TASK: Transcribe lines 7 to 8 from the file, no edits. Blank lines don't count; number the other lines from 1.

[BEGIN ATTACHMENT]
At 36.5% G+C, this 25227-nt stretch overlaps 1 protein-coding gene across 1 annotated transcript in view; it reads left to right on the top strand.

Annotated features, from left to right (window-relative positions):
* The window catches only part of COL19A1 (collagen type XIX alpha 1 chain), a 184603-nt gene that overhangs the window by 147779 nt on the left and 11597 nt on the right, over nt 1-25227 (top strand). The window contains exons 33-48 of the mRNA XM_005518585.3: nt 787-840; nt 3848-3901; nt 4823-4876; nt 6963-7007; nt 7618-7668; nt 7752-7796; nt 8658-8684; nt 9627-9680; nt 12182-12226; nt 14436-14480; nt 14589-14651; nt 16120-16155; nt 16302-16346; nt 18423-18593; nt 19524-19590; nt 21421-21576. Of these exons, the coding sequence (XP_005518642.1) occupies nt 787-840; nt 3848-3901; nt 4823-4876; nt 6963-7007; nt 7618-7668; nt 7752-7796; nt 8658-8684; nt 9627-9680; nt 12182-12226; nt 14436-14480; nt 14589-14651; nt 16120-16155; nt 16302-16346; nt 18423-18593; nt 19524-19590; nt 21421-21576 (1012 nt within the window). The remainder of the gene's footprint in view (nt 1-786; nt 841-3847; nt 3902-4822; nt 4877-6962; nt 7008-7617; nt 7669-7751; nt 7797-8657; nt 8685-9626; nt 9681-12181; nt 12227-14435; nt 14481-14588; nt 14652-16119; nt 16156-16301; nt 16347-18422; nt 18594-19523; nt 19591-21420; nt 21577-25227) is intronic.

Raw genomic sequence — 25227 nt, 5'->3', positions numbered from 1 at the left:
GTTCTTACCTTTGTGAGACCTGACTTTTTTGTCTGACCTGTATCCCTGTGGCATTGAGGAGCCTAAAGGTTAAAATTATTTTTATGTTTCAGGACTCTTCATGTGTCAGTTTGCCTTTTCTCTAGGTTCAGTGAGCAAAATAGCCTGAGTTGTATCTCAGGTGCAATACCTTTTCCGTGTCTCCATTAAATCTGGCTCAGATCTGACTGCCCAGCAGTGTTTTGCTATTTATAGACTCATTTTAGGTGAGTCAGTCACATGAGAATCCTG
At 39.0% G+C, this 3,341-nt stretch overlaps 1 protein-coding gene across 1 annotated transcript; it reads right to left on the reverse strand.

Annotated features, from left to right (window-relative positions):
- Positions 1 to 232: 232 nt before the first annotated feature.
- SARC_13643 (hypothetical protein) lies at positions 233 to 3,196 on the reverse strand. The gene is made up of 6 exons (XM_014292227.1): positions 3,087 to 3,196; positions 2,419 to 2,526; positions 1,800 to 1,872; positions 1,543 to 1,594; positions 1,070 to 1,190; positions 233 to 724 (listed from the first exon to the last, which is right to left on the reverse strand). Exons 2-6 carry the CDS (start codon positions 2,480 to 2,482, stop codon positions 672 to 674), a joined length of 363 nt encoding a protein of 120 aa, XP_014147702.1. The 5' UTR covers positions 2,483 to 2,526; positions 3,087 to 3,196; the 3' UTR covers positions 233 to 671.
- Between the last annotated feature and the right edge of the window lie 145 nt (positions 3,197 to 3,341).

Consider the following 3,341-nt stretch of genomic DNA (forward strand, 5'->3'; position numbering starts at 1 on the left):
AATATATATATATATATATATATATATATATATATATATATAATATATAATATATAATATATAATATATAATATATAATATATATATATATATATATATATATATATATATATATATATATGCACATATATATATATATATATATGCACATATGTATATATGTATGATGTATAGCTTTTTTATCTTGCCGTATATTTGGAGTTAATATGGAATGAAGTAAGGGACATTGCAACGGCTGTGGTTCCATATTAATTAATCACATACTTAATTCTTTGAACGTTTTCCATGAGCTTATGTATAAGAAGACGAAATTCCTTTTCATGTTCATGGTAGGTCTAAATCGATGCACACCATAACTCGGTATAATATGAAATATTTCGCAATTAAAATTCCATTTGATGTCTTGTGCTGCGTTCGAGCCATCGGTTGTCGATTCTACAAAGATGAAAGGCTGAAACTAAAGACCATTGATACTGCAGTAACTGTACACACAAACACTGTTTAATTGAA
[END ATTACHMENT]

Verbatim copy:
Annotated features, from left to right (window-relative positions):
- Positions 1 to 232: 232 nt before the first annotated feature.